23 November 2009

Ted McLaughlin : The Backpacks of Moberly

A quiet way of helping:
The backpacks of Moberly, Missouri

...we began to realize that some of these children go home to houses where they literally may not eat over the weekend. And we couldn't just sit back and not do anything to help them.
By Ted McLaughlin / The Rag Blog / November 23, 2009

"Every Friday afternoon, the backpacks are placed carefully on the floors of the hallways in the elementary schools of Moberly, Missouri. There are 106 of them: 106 backpacks, each of them with no child's name and with no individual owner."

Those are the opening words in a heart-rending story by CNN contributor Bob Greene that I recommend you read. It is a story about the harshness and unfairness of life, but it is also a story that will restore your faith in humanity.

What's so special about those backpacks? Not much. It is what's in them and the fact that they are placed there every Friday that makes them special.

Here's how Francine Nichols, the staff member in charge of the backpack program, tells it, "We serve breakfast at school, and we serve lunch. But we began to realize that some of these children go home to houses where they literally may not eat over the weekend. And we couldn't just sit back and not do anything to help them."

So the teachers and administrators of the Moberly elementary schools started the backpack program. When a staff member learns of a student in need, they contact the parent(s), and if they will allow it, the child is added to the backpack program and is told privately that a backpack will be waiting for him/her in the hallway on Friday. Most of the food is supplied by a food bank 30 miles from Moberly.

The idea is that the child can grab a backpack, sling it over his/her shoulder and walk out with the other kids. No one says or does anything that would single out the child -- there is no profit to humiliating a child in need. They just pick up the backpack and go.

Ms. Nichols says, "We'll fill each backpack with soup, with ravioli in a can, with canned fruit, with cereal bars, with juice. We make sure that the food is the kind that a young child can prepare himself or herself, if need be. Because some of these children live in single-parent homes, and when that parent works, not only does it mean that there might not be enough food in the house, but there may not be anyone to fix the meal for the boy or girl."

And for those of you who may be thinking the recession is getting better, the backpacks tell a different story. Last year there were 34 backpacks set out in the hall. This year there are 106 of them.

Moberly is not the only school district to try and help kids on weekends away from school. But I especially like the way Moberly does their backpack program. They go out of their way to try not to humiliate the child in need -- these children face enough hardship without having to endure that.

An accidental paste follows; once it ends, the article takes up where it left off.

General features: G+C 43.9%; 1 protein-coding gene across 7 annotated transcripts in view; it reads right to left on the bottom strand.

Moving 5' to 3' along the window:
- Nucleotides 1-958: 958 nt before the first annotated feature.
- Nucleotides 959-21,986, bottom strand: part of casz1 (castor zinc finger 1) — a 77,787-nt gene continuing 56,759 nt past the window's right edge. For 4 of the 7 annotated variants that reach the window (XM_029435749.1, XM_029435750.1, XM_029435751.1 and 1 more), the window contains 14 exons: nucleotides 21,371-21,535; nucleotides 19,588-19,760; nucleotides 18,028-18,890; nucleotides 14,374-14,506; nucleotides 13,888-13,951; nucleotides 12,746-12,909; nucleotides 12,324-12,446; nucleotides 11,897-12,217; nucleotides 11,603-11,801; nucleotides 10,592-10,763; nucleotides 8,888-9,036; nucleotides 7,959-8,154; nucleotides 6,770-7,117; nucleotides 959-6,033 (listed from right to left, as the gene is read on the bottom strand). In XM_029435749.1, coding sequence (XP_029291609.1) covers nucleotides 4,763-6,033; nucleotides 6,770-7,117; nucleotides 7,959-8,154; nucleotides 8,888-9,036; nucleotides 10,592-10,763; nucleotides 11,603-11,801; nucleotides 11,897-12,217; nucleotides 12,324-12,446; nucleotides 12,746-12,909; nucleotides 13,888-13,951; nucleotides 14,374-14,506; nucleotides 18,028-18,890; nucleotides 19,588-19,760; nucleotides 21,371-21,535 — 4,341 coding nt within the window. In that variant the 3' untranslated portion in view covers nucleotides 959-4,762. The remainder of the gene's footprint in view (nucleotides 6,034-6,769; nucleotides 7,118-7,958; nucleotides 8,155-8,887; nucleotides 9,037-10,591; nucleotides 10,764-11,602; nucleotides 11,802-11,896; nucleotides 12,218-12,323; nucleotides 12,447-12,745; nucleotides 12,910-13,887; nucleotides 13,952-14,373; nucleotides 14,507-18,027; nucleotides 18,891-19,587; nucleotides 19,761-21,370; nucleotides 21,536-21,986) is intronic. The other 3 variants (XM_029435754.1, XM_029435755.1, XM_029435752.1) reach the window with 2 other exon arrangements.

Too often today we forget just who the poor are. The fact is that most are just decent people who are going through a tough time and trying their best to struggle through and put their lives back together. For most, the struggle is temporary and help is needed for only a finite period of time.

In our distant past, neighbors could help out by discreetly providing what was needed, and a friendly storekeeper would give and carry credit for a longer period than normal without demanding immediate payment, or a community church would help with food or rent without bragging or demanding religious devotion. But those times are gone forever.

Today, most people don't even know their neighbors (let alone want to help them), and credit is something given only to those who really don't need it by banks and businesses that charge exorbitant interest rates. Even churches that offer help often want to do it publicly so as to get maximum publicity for their "good deeds," or they demand a certain fealty to their religious beliefs.

Although many right-wingers don't want to admit it, it has become necessary today for the government to assume responsibility for helping the poor. This is right and proper, because here in America we are the government. And it is the responsibility of every citizen to help those less fortunate than ourselves.

There are still those who believe the help must come from private sources and not the government, but in our modern world that is simply not possible. Government has had to assume the responsibility because the private entities are either no longer there or have utterly failed to get the job done.

Sadly, even "we the people," acting through our government, have not done a very good job. Although some programs like Food Stamps and Aid To Families With Dependent Children have been passed, the grinches in government have made sure those in need must humiliate themselves and dance publicly through hoop after hoop to meet the most onerous of conditions -- just to receive too little help, insuring that many remain in a circle of poverty.

We could and should do much better, but we seem to prefer spending our money on wars and war materials, corporate welfare and bailouts, foreign aid which allows dictators to amass fortunes and other such nonsense.

That is why I was so impressed by the unobtrusive little backpacks of Moberly. By people wanting to help without fanfare and without humiliating those in need. Well done. We could all learn from your example.

[Rag Blog contributor Ted McLaughlin also posts at jobsanger.]

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